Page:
George Samuel Huddleston Jr. (1920-1971) was the Democratic representative from the Ninth District to Congress between 1955 and 1965 and the son of Democratic Congressman George S. Huddleston Sr. In addition to his service in Congress, Huddleston also served in the U.S. Navy and had a long business and legal career. His political career coincided with the turbulent years of the civil rights movement in the South.
Huddleston Jr. was born in Birmingham, Jefferson County, on March 19, 1920, to George Samuel and Bertha L. (Baxley) Huddleston. His attended public schools in the nation's capital and graduated from Eastern High School in Washington D.C. in 1937. He attended George Washington University for one year before transferring to Birmingham-Southern College, where he coedited an index to the official proceedings of the Alabama Constitutional Convention of 1901. Huddleston Jr. studied economics and political science and graduated magna cum laude with a B.A. degree in 1941. He was a member of the Phi Beta Kappa academic honor society, Phi Delta Phi legal fraternity, and the Farrah Order of Jurisprudence educational organization. He served as a lieutenant in the U.S. Navy from 1942 to 1946 in the Pacific Theater and joined the Naval Reserve as a captain. He received eight Battle Stars for meritorious participation in battle during his 32-month deployment in World War II.
Following his military career, Huddleston Jr. attended the University of Alabama Law School, where he received a law degree in 1948. Later that year, he was admitted to the Alabama State Bar and American Bar Association and served as deputy solicitor for Alabama's Tenth Judicial Circuit in Jefferson County from 1948 to 1949. He became a member of the U.S., Alabama, and Washington, D.C., Supreme Court Bars. Huddleston Jr. served as an assistant U.S. attorney for the northern district of Alabama from 1949 to 1952 and then entered private practice in Birmingham. He married Alice Jeanne Haworth on March 13, 1953, and the couple had three children. He was a Freemason, Shriner, Commander of the American Legion Department of Alabama, and member of the Veterans of Foreign Wars.
In 1954, Huddleston Jr. ran successfully for his father's old congressional seat in Alabama's Ninth District, consisting of Blount, Jefferson, Bibb, and Perry counties, defeating Birmingham postmaster Arthur Albright. He would go on to serve five terms. He was a staunch conservative who pushed a states' rights agenda and opposed civil rights legislation during the turbulent period of the 1950s and 1960s. He served on the House Armed Services Committee and secured large Defense Department appropriations for military bases in Alabama as well as the Marshall Space Flight Center at Huntsville. In 1956, he was among 101 congressmen of the Deep South who signed the "Southern Manifesto" opposing the U.S. Supreme Court's Brown v. Board of Education ruling integrating public schools.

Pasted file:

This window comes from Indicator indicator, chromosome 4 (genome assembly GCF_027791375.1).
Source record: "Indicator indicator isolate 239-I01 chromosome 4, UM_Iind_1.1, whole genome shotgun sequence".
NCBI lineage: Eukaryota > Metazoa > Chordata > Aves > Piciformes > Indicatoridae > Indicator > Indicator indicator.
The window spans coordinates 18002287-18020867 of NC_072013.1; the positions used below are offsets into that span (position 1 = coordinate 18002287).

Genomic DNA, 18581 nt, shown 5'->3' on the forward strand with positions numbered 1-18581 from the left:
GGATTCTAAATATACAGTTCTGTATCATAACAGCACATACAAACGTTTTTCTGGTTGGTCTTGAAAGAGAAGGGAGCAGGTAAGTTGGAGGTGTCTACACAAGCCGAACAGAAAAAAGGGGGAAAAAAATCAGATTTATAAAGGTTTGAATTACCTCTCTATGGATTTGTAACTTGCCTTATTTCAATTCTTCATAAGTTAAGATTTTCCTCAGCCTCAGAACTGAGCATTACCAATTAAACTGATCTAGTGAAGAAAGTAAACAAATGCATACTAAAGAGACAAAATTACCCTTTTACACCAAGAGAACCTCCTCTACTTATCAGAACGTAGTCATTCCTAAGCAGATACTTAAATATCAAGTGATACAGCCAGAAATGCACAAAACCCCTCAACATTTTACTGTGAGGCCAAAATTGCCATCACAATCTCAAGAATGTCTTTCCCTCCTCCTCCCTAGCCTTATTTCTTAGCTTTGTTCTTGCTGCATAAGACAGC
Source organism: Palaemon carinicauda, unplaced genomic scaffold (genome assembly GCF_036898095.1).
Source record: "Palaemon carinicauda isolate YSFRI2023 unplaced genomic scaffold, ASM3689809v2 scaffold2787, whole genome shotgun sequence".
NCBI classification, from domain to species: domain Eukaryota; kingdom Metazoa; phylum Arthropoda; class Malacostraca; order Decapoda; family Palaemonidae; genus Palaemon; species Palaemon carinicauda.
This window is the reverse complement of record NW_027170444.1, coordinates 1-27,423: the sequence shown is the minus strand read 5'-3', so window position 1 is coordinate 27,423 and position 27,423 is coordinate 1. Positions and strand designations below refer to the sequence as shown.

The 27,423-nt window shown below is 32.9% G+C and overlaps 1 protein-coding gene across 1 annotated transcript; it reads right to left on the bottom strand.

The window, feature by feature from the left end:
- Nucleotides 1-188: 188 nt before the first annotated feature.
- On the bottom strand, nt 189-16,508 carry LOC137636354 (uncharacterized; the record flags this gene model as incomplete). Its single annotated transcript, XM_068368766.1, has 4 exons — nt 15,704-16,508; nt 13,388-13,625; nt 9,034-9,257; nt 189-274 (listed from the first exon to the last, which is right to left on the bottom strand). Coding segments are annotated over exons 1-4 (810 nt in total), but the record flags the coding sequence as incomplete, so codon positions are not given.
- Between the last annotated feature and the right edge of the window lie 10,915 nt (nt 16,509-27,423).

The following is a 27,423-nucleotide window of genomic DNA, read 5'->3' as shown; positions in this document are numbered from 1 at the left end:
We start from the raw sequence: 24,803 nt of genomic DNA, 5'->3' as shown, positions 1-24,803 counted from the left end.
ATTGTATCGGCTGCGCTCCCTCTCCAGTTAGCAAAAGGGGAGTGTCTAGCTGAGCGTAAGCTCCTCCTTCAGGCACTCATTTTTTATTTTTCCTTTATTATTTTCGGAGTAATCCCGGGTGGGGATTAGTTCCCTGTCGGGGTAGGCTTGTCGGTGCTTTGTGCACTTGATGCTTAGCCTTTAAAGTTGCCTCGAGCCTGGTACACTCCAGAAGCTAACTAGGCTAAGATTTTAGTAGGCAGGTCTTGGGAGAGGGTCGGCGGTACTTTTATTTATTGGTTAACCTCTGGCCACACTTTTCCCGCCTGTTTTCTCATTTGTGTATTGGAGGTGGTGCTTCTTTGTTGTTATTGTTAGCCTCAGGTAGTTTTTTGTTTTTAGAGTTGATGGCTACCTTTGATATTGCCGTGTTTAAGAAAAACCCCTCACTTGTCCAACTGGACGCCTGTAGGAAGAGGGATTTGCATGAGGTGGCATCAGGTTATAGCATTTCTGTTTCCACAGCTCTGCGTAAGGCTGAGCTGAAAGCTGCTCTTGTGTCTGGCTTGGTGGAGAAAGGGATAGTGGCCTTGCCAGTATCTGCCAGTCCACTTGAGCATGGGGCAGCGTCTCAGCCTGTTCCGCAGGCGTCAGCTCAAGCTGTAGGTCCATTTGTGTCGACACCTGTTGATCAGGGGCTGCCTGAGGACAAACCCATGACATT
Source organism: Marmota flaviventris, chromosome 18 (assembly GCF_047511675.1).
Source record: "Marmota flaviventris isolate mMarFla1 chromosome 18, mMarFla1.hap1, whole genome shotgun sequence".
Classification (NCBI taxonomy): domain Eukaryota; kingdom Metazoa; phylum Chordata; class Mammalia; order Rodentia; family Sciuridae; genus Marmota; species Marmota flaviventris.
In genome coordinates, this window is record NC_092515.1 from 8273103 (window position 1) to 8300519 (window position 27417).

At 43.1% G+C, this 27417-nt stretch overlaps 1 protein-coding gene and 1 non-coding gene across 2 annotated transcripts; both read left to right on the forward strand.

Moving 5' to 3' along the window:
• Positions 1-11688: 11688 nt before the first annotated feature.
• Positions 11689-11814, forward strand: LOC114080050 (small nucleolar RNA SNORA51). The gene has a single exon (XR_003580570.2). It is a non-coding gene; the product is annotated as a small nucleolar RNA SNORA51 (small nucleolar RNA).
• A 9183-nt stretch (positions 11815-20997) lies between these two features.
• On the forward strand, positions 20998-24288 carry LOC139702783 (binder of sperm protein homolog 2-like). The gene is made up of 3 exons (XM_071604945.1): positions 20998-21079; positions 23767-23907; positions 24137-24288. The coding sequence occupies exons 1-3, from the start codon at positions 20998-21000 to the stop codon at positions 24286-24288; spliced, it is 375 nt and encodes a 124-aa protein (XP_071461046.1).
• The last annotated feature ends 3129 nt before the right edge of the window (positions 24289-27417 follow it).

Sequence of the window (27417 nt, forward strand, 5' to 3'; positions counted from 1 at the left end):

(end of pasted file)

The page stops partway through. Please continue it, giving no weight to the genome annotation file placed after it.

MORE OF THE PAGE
Huddleston Jr. often criticized the federal government for its actions in relation to school integration and voting rights
and strongly favored segregation. He opposed the creation of the Department of Urban Affairs and Pres. John F. Kennedy's executive order that desegregated
government housing. In 1961, Huddleston Jr. publicly supported the violent actions by the Ku Klux Klan and Alabama public safety officers against the Freedom Riders and favored Alabama governor George Wallace's 1964 call for a constitutional convention to secure state control over public schools. In 1962, Alabama's Congressional Representatives
ran in a statewide "at large" election, and Alabama's Ninth District became inactive on January 3, 1963. Huddleston Jr. lost
his bid for reelection to the newly redistricted Sixth District in 1964 to Republican John Hall Buchanan Jr. by a 21-point margin despite his vote against the Civil Rights Act of 1964. Following his congressional defeat, Huddleston
Jr. became bitter toward Alabama and moved to Middleburg, Virginia, where he worked as an executive with North American Rockwell
Corporation in Washington, D.C. Huddleston Jr. died of a heart attack at his office there on September 14, 1971, and was buried
near his parents in Elmwood Cemetery in Birmingham.
Packer, George. Blood of the Liberals. New York: Farrar, Straus and Giroux, 2000.
Brett J. Derbes
Published September 27, 2012
Last updated November 6, 2012